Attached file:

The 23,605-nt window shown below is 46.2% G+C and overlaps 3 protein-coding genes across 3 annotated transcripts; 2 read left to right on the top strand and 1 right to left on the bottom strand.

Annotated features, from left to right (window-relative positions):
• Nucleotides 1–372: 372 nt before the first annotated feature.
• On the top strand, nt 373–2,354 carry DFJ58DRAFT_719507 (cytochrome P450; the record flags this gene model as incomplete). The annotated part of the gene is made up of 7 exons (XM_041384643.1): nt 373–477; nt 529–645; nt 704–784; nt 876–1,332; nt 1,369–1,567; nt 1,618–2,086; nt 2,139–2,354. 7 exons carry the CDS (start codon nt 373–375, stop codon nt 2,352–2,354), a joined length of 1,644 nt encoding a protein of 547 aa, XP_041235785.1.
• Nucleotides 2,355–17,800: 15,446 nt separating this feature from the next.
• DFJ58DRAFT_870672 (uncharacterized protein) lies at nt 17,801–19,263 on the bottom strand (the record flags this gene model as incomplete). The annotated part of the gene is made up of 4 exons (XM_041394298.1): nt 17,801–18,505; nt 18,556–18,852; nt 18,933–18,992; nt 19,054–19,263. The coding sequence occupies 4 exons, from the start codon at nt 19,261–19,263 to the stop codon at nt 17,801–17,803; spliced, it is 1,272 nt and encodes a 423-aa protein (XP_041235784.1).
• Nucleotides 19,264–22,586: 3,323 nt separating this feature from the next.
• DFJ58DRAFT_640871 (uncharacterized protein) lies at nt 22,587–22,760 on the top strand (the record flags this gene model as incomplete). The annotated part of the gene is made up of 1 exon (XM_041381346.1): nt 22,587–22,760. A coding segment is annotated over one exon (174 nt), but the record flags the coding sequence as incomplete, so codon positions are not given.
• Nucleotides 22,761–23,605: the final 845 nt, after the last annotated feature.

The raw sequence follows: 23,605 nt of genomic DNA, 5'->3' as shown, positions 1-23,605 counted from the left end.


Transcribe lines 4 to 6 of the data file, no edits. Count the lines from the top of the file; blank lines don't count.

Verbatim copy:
• On the top strand, nt 373–2,354 carry DFJ58DRAFT_719507 (cytochrome P450; the record flags this gene model as incomplete). The annotated part of the gene is made up of 7 exons (XM_041384643.1): nt 373–477; nt 529–645; nt 704–784; nt 876–1,332; nt 1,369–1,567; nt 1,618–2,086; nt 2,139–2,354. 7 exons carry the CDS (start codon nt 373–375, stop codon nt 2,352–2,354), a joined length of 1,644 nt encoding a protein of 547 aa, XP_041235785.1.
• Nucleotides 2,355–17,800: 15,446 nt separating this feature from the next.
• DFJ58DRAFT_870672 (uncharacterized protein) lies at nt 17,801–19,263 on the bottom strand (the record flags this gene model as incomplete). The annotated part of the gene is made up of 4 exons (XM_041394298.1): nt 17,801–18,505; nt 18,556–18,852; nt 18,933–18,992; nt 19,054–19,263. The coding sequence occupies 4 exons, from the start codon at nt 19,261–19,263 to the stop codon at nt 17,801–17,803; spliced, it is 1,272 nt and encodes a 423-aa protein (XP_041235784.1).